Surfing over to the NEA's web site, I found the relevant press release from last month. The highlights:
I had two reactions after reading this:
Skimming the actual report, however, I came across this surprising finding on p. 15:
So maybe it's not the Internet.
There are two other facts worthy of note. First, it turns out that decline in total book reading -- as opposed to literature -- is not nearly as pronounced. The percentage of Americans who read a book did decline from 60.9% to 56.6% over the past decade, but the rate of decline was half that of literature readers.
Second, while reading may be in decline, writing is booming. From page 22 of Reading at Risk:
The obvious concern with a decline in reading is that such a trend causes critical thinking skills and one's imagination to atrophy. However, one could certainly argue that reading nonfiction, creative writing, and, hey, maybe even blogging (which for most people is a form of diary-keepng) helps to promote these skills as well. Well, that and a lot of solipsism as well.
To be sure, in terms of gross numbers, the increase in writing is dwarfed by the decline of literature reading. So I'm still worried that we're on the road to hell. But maybe the gradient to Hades isn't quite as steep as the NEA says it is. [I've still got questions about the study--ed. Then read the whole thing!]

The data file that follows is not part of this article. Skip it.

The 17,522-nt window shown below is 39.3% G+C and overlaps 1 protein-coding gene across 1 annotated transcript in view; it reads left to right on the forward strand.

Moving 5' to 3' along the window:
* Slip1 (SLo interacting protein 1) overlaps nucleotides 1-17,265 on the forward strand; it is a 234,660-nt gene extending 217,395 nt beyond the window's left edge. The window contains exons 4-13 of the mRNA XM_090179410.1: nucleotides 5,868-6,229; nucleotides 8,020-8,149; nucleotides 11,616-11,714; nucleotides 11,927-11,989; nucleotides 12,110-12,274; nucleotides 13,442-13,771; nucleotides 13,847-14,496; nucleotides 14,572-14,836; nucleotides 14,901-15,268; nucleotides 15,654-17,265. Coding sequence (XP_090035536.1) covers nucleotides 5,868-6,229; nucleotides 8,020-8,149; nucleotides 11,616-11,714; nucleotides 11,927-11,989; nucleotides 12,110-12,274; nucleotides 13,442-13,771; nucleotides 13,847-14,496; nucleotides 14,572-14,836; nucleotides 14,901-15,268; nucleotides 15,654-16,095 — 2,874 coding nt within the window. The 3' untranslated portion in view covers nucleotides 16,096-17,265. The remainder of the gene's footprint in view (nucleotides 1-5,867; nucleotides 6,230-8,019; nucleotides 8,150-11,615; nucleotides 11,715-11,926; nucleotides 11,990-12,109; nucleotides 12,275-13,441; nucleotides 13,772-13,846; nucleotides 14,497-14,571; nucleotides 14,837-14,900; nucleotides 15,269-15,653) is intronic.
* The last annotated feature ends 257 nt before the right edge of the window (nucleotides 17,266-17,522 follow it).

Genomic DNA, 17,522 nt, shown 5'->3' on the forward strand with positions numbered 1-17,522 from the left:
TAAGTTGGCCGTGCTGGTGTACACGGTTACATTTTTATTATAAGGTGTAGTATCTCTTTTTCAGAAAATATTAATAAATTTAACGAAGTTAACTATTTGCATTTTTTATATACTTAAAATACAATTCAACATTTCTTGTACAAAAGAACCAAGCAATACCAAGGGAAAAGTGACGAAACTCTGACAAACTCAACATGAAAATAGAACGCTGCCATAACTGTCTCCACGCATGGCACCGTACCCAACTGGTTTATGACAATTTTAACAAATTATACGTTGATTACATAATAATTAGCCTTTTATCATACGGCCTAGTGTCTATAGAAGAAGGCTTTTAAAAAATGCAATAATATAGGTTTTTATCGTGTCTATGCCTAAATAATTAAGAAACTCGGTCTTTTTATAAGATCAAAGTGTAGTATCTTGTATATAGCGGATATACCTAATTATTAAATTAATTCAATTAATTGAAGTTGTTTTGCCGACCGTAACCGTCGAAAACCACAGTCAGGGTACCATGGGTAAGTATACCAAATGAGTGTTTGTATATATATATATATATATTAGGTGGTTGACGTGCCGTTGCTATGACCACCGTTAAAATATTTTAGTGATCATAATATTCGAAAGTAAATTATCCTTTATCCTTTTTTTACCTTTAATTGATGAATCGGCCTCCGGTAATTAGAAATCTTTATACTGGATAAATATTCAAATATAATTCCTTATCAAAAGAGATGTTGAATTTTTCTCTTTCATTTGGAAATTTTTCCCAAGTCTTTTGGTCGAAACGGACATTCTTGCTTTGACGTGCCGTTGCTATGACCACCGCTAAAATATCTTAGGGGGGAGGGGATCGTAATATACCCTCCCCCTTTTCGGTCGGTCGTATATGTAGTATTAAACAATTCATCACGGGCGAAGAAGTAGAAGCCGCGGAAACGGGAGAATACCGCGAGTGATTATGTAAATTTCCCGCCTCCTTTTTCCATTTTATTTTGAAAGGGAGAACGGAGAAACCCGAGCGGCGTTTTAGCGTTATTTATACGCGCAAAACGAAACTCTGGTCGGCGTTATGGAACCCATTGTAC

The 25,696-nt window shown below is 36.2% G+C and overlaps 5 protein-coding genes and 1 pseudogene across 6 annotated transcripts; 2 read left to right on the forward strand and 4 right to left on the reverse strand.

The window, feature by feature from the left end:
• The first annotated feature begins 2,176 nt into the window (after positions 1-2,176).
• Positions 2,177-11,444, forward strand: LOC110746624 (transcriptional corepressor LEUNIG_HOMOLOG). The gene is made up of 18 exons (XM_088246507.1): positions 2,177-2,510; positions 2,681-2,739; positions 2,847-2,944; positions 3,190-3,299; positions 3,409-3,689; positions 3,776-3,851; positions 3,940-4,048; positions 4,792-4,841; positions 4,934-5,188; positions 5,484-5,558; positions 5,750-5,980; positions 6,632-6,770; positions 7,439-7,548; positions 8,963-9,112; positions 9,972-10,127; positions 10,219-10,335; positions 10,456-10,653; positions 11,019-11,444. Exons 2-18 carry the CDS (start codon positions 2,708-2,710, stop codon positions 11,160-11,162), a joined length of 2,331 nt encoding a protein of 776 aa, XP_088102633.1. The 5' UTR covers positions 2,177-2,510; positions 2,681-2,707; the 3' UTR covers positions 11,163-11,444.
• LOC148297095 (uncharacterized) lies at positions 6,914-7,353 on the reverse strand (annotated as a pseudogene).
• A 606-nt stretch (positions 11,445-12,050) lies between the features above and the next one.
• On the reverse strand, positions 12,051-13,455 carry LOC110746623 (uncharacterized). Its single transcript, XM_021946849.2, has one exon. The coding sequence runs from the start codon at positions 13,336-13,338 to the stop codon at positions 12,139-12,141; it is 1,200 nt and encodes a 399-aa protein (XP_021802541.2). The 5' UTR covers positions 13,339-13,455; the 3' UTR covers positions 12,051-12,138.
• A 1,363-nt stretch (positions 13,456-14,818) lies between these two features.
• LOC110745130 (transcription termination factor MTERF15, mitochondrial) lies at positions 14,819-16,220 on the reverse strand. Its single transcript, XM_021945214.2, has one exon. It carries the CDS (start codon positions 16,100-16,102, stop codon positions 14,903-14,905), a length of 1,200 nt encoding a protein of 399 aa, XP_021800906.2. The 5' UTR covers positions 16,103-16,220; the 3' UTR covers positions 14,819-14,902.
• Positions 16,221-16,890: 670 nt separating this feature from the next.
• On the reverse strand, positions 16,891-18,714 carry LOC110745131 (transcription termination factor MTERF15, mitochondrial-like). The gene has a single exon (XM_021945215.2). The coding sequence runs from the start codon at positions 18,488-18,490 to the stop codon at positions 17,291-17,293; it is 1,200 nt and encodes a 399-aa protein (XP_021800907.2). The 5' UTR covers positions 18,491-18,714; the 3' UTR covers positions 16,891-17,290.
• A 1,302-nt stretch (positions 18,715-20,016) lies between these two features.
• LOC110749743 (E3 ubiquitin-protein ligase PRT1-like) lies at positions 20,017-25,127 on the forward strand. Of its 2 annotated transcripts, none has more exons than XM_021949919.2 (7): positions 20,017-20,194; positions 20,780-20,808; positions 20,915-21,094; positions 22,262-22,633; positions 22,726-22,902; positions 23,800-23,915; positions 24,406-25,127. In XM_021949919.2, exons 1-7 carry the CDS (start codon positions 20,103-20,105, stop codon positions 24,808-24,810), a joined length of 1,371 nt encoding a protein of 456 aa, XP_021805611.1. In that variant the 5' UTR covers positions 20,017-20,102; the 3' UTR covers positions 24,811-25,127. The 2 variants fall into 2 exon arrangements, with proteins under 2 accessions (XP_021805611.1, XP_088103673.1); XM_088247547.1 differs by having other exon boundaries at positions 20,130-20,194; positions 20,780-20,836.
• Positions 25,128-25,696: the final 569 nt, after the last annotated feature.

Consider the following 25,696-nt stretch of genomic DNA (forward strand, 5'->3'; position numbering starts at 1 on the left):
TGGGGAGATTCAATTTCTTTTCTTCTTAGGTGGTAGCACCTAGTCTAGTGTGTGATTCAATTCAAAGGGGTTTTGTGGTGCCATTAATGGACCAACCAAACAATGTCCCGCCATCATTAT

One final, random thought -- why hasn't either presidential candidate seized on this report? This strikes me as the ultimate campaign issue if you're wooing middle-class suburban voters.
UPDATE: Jon H. notices something very important from p. 30: "Newspaper and magazine articles about post-September 11 developments and the war in Afghanistan may have hindered literary reading during the survey year." Actually, that's kind of important. If the survey year was anomalous, it could have thrown the trend line completely out of whack.
There will be more on this story soon.
Over 2,000,000 served
Yesterday danieldrezner.com passed the 2 million mark for the number of unique visitors since I started the blog.
Thanks to one and all for clicking!!
Thursday, August 5, 2004
What kind of intelligence reform is necessary?
Members of the 9-11 Commission are not pleased with President Bush tweaking their intelligence reform proposals:
Sounds like a bad omen for the administration, and more fuel for the left half of the blogosphere.
However, intelligence expert Anthony Cordesman argues in a Council on Foreign Relations interview that Bush did the right thing in his initial proposal:
As someone who urged the Bush administration to take the 9-11 Commission's policy recommendations seriously, this sounds about right to me.
Furthermore, Columbia sociologist Duncan Watts has a Slate piece that suggests the urge to centralize control/authority is mistaken: